Dichloroactate for Pulmonary Hypertension

Lead Research Organisation: Imperial College London
Department Name: Dept of Medicine


In health, blood flows freely from the heart through the lungs at low pressure. In a disease called pulmonary arterial hypertension (PAH), the blood vessels are narrow and this causes a back pressure on the heart, leading to premature death from heart failure. Idiopathic pulmonary arterial hypertension (IPAH) has no known cause and typically affects women of child bearing age. The current treatments are unsatisfactory. This project will examine an entirely new approach. It will investigate a drug called dichloroacetate (DCA) that acts by changing energy production in dividing cells. The study will seek early evidence that DCA might reduce the resistance to the passage of blood through the lungs of patients and improve heart function and include specific tests to confirm its mechanism of action. The drug is inexpensive and already available for human use. If the results of this study are encouraging, it will offer a new dimension to the management of IPAH and stimulate a further study in a larger patient population.

Technical Summary

Idiopathic pulmonary arterial hypertension (IPAH) is a devastating disease, characterised by increased pulmonary vascular resistance due to structural remodelling of pulmonary arterioles. The current treatment options are few and at best slow the course of the disease; annual mortality remains in excess of 10%. The prevailing view is that novel treatments are needed that are directed at preventing and reversing the proliferative vascular lesions. This project will investigate an entirely novel approach. A characteristic of proliferating cells is aerobic glycolysis, which appears to confer a survival advantage. Dicholoroacetate (DCA), a small molecule inhibitor of pyruvate dehydrogenase kinase, activates pyruvate dehydrogenase and promotes oxidative phosphorylation through entry of pyruvate into the Krebs cycle. Used for many years in the treatment of mitochondrial diseases, it is now undergoing clinical trials in cancer and preclinical data strongly support its clinical evaluation in IPAH. This study will seek evidence that DCA, 25mg/kg bid, reduces pulmonary vascular resistance and improves cardiac function in IPAH patients, together with proof-of-mechanism ? an increase in local tissue glucose oxidation ? and safety. The study is timely, from the view of clinical need, the preclinical data and existing experience with the drug in humans. The assembled investigators have the specific expertise and environment to conduct the study. An experimental medicine design is needed to capture the size of the effect on pulmonary and cardiac haemodynamics and maximise information gain while minimising exposure. It will provide appropriate training for a clinician scientist in experimental medicine and will inform the design of a larger definitive study. DCA is inexpensive and if effective would provide a novel and complementary treatment option for IPAH.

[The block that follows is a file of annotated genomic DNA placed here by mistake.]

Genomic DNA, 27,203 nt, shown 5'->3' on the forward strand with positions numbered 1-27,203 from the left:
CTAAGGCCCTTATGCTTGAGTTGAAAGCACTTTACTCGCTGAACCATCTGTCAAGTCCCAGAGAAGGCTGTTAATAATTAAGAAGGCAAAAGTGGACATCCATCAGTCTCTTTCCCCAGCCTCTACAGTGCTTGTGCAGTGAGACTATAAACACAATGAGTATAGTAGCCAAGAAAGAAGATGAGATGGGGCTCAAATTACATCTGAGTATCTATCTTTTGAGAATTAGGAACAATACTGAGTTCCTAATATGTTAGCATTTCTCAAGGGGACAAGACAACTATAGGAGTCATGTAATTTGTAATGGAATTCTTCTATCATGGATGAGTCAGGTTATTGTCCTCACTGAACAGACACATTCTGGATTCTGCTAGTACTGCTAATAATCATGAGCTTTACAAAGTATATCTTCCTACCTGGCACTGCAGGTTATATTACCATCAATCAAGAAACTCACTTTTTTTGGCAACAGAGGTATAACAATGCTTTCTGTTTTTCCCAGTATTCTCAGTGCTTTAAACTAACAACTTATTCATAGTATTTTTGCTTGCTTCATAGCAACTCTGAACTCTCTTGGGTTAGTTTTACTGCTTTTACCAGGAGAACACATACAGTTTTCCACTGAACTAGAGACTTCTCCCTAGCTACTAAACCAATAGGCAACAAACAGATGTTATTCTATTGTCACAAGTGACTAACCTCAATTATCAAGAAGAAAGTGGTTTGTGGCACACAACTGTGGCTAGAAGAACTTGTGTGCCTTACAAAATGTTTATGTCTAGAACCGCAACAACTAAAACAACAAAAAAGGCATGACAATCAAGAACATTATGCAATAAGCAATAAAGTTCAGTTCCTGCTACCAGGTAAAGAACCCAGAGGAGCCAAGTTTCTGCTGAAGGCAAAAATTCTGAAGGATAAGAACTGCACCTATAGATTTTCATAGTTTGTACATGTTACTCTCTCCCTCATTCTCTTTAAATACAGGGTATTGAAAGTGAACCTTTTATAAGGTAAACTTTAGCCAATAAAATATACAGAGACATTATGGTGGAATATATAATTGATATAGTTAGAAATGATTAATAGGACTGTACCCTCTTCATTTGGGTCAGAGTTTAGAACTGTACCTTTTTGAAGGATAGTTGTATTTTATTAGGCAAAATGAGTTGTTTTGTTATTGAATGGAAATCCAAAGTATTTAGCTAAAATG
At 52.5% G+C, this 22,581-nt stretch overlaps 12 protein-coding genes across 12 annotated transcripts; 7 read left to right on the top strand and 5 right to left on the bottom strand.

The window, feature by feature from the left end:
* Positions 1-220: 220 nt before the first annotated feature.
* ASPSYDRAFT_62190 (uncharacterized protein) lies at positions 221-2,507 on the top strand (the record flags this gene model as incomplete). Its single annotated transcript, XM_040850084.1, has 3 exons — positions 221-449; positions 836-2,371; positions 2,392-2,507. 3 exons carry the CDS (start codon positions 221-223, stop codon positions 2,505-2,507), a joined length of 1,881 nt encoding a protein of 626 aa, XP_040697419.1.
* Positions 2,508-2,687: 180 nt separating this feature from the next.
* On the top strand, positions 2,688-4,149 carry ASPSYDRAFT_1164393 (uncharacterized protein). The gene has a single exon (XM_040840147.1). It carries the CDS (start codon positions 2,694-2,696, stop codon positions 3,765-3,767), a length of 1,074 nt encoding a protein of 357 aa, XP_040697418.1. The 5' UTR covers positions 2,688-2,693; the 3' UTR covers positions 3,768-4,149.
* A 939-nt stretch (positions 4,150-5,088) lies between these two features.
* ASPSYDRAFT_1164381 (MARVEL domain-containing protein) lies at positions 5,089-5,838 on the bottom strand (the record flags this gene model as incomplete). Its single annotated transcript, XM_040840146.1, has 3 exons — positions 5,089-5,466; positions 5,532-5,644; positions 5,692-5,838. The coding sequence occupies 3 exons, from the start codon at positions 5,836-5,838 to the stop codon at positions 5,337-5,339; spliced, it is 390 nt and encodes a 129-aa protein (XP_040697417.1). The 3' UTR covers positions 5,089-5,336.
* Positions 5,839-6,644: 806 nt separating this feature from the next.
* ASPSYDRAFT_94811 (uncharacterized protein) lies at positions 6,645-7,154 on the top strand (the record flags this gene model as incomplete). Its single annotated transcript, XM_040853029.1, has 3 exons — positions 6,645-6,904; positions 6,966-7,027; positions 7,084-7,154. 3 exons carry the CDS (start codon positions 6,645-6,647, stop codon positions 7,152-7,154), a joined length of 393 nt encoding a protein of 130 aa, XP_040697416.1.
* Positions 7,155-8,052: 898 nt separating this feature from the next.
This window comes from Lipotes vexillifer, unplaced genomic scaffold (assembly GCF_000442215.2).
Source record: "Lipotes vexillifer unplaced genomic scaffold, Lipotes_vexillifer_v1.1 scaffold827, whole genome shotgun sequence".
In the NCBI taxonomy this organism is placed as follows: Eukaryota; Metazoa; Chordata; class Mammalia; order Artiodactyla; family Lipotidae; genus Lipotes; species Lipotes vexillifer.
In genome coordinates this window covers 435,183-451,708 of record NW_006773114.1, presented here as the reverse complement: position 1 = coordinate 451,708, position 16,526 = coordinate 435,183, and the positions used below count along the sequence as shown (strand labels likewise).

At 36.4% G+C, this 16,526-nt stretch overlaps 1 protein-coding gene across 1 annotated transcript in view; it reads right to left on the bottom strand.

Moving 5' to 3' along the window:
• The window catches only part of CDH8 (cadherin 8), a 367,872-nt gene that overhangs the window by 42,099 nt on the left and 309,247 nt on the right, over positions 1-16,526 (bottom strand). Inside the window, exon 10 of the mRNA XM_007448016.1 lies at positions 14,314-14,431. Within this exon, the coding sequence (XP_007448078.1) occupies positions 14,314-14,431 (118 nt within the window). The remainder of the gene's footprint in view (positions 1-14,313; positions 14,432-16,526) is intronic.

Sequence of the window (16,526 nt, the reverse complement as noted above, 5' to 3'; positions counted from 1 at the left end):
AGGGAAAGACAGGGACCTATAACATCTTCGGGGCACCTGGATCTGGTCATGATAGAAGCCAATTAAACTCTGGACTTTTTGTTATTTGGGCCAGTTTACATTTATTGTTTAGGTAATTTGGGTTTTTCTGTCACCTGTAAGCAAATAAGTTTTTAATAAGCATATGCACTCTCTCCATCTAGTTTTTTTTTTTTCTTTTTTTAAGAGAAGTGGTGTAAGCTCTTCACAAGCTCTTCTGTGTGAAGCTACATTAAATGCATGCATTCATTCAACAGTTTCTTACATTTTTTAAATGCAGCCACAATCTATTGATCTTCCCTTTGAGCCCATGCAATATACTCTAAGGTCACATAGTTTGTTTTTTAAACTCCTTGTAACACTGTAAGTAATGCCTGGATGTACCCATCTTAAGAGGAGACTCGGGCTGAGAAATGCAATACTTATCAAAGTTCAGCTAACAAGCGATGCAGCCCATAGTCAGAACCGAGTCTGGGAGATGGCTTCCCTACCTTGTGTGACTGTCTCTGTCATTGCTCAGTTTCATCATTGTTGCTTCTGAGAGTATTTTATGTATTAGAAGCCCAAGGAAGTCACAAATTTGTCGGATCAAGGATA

Description Sheffield 
Organisation University of Sheffield
Department Academic Unit of Respiratory Medicine
Country United Kingdom 
Sector Academic/University 
PI Contribution Established common research protocols
Collaborator Contribution Establshed common research protocols
Impact None so far
Start Year 2012
Description University of Alberta 
Organisation University of Alberta
Department Division of Cardiology
Country Canada 
Sector Academic/University 
PI Contribution Partnership in a clinical trial
Collaborator Contribution Joint research article
Impact Grant application to Canadian Health Board
Start Year 2008
Description Patients Pulmonary Hypertension Association 
Form Of Engagement Activity A magazine, newsletter or online publication
Part Of Official Scheme? No
Geographic Reach National
Primary Audience Participants in your research and patient groups
Results and Impact patients better informed

assisted fuether patient recruitment
Year(s) Of Engagement Activity 2010,2011,2012,2013,2014